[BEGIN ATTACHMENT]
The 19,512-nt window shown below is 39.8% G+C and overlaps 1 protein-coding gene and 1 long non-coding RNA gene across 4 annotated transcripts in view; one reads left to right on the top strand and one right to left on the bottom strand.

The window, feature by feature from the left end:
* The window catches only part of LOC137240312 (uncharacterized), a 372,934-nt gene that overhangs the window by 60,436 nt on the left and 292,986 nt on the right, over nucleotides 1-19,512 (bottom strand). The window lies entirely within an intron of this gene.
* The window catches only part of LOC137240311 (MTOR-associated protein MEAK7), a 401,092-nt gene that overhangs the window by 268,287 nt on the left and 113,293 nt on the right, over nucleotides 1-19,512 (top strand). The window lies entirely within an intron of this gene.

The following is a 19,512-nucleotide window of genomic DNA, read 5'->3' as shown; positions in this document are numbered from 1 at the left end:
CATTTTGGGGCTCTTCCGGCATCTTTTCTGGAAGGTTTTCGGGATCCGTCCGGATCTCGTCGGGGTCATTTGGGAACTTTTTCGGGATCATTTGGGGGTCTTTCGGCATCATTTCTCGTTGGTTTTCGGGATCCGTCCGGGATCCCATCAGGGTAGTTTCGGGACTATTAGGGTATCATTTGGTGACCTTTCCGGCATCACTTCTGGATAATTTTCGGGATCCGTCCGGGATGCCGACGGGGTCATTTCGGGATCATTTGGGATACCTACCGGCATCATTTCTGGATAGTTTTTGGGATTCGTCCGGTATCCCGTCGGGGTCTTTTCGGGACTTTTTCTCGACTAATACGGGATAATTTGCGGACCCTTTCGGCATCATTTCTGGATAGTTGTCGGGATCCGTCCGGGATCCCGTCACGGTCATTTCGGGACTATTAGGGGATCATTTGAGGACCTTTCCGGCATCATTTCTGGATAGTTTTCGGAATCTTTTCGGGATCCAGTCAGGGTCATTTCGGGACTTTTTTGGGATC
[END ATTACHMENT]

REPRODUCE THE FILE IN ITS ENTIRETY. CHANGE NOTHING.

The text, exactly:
The 19,512-nt window shown below is 39.8% G+C and overlaps 1 protein-coding gene and 1 long non-coding RNA gene across 4 annotated transcripts in view; one reads left to right on the top strand and one right to left on the bottom strand.

The window, feature by feature from the left end:
* The window catches only part of LOC137240312 (uncharacterized), a 372,934-nt gene that overhangs the window by 60,436 nt on the left and 292,986 nt on the right, over nucleotides 1-19,512 (bottom strand). The window lies entirely within an intron of this gene.
* The window catches only part of LOC137240311 (MTOR-associated protein MEAK7), a 401,092-nt gene that overhangs the window by 268,287 nt on the left and 113,293 nt on the right, over nucleotides 1-19,512 (top strand). The window lies entirely within an intron of this gene.

The following is a 19,512-nucleotide window of genomic DNA, read 5'->3' as shown; positions in this document are numbered from 1 at the left end:
CATTTTGGGGCTCTTCCGGCATCTTTTCTGGAAGGTTTTCGGGATCCGTCCGGATCTCGTCGGGGTCATTTGGGAACTTTTTCGGGATCATTTGGGGGTCTTTCGGCATCATTTCTCGTTGGTTTTCGGGATCCGTCCGGGATCCCATCAGGGTAGTTTCGGGACTATTAGGGTATCATTTGGTGACCTTTCCGGCATCACTTCTGGATAATTTTCGGGATCCGTCCGGGATGCCGACGGGGTCATTTCGGGATCATTTGGGATACCTACCGGCATCATTTCTGGATAGTTTTTGGGATTCGTCCGGTATCCCGTCGGGGTCTTTTCGGGACTTTTTCTCGACTAATACGGGATAATTTGCGGACCCTTTCGGCATCATTTCTGGATAGTTGTCGGGATCCGTCCGGGATCCCGTCACGGTCATTTCGGGACTATTAGGGGATCATTTGAGGACCTTTCCGGCATCATTTCTGGATAGTTTTCGGAATCTTTTCGGGATCCAGTCAGGGTCATTTCGGGACTTTTTTGGGATC